Foot patrols scaled back as gardaí refuse overtime
Gardaí are tonight set to cause the first major disruption to public policing as part of their protest about pay cuts when they refuse to volunteer to work inside Croke Park for an intercounty football game.
The move will have knock-on effects across Dublin with foot patrols having to be scaled back to allow other gardaí to be diverted to police the stadium. Gardaí have refused to volunteer for overtime to work at the game.
The provision of policing inside sports stadiums is known as a non-public duty that the GAA and similar bodies must pay for themselves. Gardaí provide such services by volunteering for overtime. They are not rostered for such work as part of their normal duties.
The reduced patrolling in parts of Dublin city centre and some suburbs tonight to allow rostered gardaí to work at the game means some public order black spots will not be as heavily policed as normal.
There will not be sufficient numbers of gardaí on rostered duties in the nearby Garda stations of Mountjoy, Store Street and the Bridewell.
Senior sources estimated that about 80 gardaí would need to be taken off the streets and reassigned to police inside the stadium for the meeting of Dublin and Mayo.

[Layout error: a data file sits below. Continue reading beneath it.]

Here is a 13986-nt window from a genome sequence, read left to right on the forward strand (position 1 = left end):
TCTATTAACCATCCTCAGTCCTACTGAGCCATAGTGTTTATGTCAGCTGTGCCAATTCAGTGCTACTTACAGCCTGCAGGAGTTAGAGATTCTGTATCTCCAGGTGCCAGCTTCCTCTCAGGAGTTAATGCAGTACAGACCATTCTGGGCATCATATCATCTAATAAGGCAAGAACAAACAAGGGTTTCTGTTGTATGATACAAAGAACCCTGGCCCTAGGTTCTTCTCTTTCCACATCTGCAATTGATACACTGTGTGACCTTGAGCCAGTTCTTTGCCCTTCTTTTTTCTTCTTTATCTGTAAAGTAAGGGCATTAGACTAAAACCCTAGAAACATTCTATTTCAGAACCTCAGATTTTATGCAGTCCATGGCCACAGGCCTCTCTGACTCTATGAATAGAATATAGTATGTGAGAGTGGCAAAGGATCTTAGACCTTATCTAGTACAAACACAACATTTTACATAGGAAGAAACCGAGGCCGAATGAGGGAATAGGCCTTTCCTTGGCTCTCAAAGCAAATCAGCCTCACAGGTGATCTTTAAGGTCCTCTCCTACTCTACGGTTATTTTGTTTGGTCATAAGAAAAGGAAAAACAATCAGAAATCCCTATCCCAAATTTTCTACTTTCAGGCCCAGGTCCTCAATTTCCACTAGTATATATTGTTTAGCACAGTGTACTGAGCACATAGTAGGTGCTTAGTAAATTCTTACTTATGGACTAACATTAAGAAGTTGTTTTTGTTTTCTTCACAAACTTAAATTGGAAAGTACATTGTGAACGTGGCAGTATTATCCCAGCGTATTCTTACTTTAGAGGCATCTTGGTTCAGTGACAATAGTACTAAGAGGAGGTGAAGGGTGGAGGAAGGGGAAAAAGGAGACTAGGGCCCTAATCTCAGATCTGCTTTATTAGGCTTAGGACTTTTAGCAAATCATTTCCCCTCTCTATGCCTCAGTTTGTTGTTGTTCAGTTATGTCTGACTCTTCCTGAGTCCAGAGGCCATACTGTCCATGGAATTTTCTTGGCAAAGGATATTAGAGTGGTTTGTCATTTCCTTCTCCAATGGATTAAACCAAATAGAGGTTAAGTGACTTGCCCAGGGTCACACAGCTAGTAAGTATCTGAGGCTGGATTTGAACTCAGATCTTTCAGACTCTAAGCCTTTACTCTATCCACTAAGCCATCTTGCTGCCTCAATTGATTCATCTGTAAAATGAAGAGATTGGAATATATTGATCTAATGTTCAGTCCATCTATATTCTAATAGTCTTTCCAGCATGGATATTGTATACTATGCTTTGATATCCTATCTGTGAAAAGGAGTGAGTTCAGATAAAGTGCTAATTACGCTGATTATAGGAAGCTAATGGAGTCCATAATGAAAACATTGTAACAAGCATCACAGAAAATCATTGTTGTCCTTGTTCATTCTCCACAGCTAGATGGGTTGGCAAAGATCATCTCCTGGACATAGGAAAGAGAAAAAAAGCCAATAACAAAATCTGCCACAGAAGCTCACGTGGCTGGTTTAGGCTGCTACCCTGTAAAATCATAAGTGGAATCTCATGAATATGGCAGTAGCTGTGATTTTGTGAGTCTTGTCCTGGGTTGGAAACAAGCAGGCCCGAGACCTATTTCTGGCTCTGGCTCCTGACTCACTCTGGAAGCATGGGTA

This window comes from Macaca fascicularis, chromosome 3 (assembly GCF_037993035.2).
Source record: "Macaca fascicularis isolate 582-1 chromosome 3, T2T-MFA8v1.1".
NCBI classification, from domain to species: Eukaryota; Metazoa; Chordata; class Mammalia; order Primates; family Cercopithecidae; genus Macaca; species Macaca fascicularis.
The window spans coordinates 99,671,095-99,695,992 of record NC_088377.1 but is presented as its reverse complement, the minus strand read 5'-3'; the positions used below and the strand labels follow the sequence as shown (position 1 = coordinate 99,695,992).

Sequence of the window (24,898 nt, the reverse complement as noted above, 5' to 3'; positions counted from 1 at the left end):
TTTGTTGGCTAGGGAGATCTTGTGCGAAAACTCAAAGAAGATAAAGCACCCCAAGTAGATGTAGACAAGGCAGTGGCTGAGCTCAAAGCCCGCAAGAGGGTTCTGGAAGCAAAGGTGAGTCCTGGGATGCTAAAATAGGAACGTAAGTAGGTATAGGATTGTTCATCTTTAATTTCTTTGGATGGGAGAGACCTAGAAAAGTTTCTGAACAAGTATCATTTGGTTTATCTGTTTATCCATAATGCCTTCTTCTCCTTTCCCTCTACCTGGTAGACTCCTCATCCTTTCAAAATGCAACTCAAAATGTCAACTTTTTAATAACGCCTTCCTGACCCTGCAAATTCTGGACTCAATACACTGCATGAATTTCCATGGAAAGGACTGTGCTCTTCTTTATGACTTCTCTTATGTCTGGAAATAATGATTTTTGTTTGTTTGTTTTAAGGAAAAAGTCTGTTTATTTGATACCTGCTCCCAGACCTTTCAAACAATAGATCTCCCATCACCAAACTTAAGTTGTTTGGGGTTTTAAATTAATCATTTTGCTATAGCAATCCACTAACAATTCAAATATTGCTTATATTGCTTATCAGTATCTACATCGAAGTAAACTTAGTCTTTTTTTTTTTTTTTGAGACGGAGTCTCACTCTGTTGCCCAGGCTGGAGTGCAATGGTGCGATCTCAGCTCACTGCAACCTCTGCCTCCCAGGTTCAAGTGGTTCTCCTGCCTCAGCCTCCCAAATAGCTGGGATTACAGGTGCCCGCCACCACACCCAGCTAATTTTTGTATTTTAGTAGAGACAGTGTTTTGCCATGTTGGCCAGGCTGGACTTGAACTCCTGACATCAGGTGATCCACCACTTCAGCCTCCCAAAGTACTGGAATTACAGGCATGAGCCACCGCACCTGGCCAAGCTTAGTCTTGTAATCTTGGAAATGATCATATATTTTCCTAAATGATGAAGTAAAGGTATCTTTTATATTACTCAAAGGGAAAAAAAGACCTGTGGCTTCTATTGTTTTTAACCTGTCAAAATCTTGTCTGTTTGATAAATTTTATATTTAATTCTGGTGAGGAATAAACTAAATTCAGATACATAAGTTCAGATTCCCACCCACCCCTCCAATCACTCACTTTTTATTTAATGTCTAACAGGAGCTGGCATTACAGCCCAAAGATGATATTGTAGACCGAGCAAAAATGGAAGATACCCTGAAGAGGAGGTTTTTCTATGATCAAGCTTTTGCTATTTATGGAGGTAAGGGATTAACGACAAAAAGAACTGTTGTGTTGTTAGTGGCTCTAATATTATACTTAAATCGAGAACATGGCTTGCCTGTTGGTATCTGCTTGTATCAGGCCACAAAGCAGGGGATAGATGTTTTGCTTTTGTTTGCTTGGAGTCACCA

The action has effectively been co-ordinated by the Garda Representative Association (GRA) and the Association of Garda Sergeants and Inspectors.
Separately last night, the union representing national teachers, the INTO, said it is to put the proposed new Croke Park agreement to a ballot of its 32,000 members without a recommendation. It said that having considered all related issues, the leadership felt that the outcome was the best available through negotiation.
Yesterday the GRA accused the Government and trade unions of excluding them from the recent Croke Park talks.
Earlier, Siptu vice-president Patricia King wondered why Garda bodies had not sought to influence the process.
However, the GRA said: “The trade union movement now dares to suggest that the Garda Representative Association could have received a similar deal to prison officers and firefighters – and influencing the decision. Let’s put this notion to rest: the gardaí were never invited into the main talks and have been excluded, since the formation of the State, from negotiations on matters of Garda pay.”